Find A Need Fill A Need

Find A Need Fill A Need

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About the event

Find a Need, Fill a Need Program

72 hour hold : 5150 is the number of the section of the Welfare and Institutions Code, which allows a person with a mental illness to be involuntarily detained for a 72-hour psychiatric hospitalization. A person on a 5150 can be held in the psychiatric hospital against their will for up to 72 hours.

14 day holds: If your doctor places you on a 14 day hold, it is because he/she believes that you continue to be either a danger to yourself, a danger to others, gravely disabled or some combination of these reasons. It is called a 14 day hold because you may continue to be hospitalized involuntarily for up to 14 more days.

My daughter spent her five nights in the bed of an emergency room. I drove away as she was crying and could barely breathe from her resulting panic attack. You see, my dogs were out of food and I'm pretty certain they think they've been abandoned by their formerly ever-present family; I awoke to a full, cold bathtub with the drain valve wide open; laundry was piled up and fairly smelly five days ago yet still ignored; the box of gifts that arrived on Thursday still sitting in the exact same spot on my floor, just slightly now chewed on its edges.

I cannot keep stating the mantra “our mental health system is broken.” I am part of the problem not the solution when I say those words into the universe. I found myself during my coffee run on day four of suicide-watch-sitting answering, in response to “how's your day going?” saying “my daughter is in the hospital so....” to receive an “I'm sorry. Hope she's feeling better soon,” somewhat sincerely. There was a new barista taking far too long to prepare my uncomplicated order, so the friendly guy asked if I'd like free cookies for my ailing daughter. He reiterated that he wishes her well. I state my thanks as I find myself unapologetically saying, “well she's mentally ill and there's no real help for her. This has become our routine.” The lobby fell silent and awkward.

As I left, I felt empowered, though. We so easily mention broken limbs, diabetic emergencies, stitches needed without this silent stigma filling a room. Why can I not, without feeling like I said a bad word in public, speak honestly about my daughter's illness? Why does this make people uncomfortable? This. This is the problem.

My daughter is so eloquently and accurately able to describe her co-morbid conditions, with insightful answers and specific challenges that they don't understand how such an intelligent, well-spoken young woman could suffer from the symptoms she describes. They question us. They mention therapies we’ve already tried, well that she's mastered. They offer, frankly insulting, tips and tricks to add to her routine. She states clearly her needs as she describes all the prior skills training she's acquired isn't useful when she “can't access her mind.” They are baffled, they're calling experts, while they doubt either her true needs being described or her inability to stop the process of “losing it” when she warns them it's happening. It appears there is an assumption of unintelligent thinking instead of accepting and embracing that she understands her disabilities and illness as well as anyone trying to treat it.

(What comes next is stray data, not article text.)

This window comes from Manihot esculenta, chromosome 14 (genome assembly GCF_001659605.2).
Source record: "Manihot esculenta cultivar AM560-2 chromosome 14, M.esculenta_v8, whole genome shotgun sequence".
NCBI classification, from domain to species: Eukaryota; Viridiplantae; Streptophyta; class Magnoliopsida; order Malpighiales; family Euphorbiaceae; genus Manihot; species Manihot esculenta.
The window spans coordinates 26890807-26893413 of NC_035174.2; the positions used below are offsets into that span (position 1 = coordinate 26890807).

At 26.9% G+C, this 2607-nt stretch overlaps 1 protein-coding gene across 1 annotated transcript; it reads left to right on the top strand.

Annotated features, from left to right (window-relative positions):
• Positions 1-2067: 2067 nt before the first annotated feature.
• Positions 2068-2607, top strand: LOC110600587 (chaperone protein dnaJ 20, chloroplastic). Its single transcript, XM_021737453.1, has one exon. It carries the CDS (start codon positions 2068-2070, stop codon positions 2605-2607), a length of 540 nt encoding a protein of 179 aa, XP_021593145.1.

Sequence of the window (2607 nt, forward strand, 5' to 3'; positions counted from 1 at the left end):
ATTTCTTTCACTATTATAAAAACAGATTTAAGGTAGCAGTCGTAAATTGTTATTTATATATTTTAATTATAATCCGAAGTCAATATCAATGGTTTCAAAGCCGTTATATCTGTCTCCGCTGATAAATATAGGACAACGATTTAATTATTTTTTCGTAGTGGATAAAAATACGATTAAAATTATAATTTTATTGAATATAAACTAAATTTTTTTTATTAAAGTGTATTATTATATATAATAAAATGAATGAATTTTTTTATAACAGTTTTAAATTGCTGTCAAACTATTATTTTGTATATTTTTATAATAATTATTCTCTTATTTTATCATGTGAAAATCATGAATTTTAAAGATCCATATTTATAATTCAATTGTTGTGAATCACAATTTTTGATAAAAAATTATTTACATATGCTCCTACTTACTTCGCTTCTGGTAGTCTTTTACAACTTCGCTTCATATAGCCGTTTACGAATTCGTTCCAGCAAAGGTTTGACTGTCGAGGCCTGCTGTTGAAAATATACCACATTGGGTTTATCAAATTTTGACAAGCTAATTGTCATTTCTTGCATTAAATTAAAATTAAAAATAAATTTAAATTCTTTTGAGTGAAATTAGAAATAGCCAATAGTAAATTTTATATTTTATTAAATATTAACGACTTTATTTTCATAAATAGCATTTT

One, seemingly angry nurse assigned to my daughter today stated, “she doesn't belong here like a caged animal.” Yet they denied her freedom. They've deemed her requests to leave under the label of incompetent and unable to manage her own care. So she remains trapped and waiting her bed and one-to-one supervising 24-hour aide at the psychiatric ward - excuse me, “Behavioral Health Unit.” And we wonder why she wants to kill herself? SHE is her expert. SHE knows what her treatment plan should be. SHE is not receiving respect nor dignity as she awaits while others, who are baffled by her intelligence, decide her fate.

THIS is a true story of our mental health services in America. And one brokenhearted mom has no fucking clue what to do other than overdue house chores.

Mental Illness doesn't care if you're intelligent, have a learning disability or have a low IQ.

Mental Illness doesn't care if you're white, black, yellow or brown.

Mental Illness doesn't care if you're Jewish, Mormon, Catholic, or Atheist.

Mental Illness doesn't care if you're wealthy, broke, or impoverished.

Mental Illness doesn't care.

We care.

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If you would like to contribute any of volunteer services or gift cards, you may do so by visiting our Amazon Wish List here

If you'd like to contribute funds for volunteers to secure gift cards, please contact us through Or contribute gift cards directly here by signing up for then mail to HMB Foundation, 307 N Mission Road, Fallbrook, CA 92028.

(donation receipts will be provided in accordance with the law for 2019)

If you'd like to offer laundry services, housekeeping, grocery shopping or pet=care services, please contact me through

If you have a specific family currently experiencing a crisis within Southern California that you believe these services or gifts are needed, please let me know right away!

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Screw the stigma. Screw the shame. Be Kind.

Let's help Caregivers lives not be disrupted. Help me help them get through Leave of Absences from work, reduced paychecks from lost wages and come home to clean sheets and towels and settled pets while they sit with their loved ones during their 72 hour/14 day holds.

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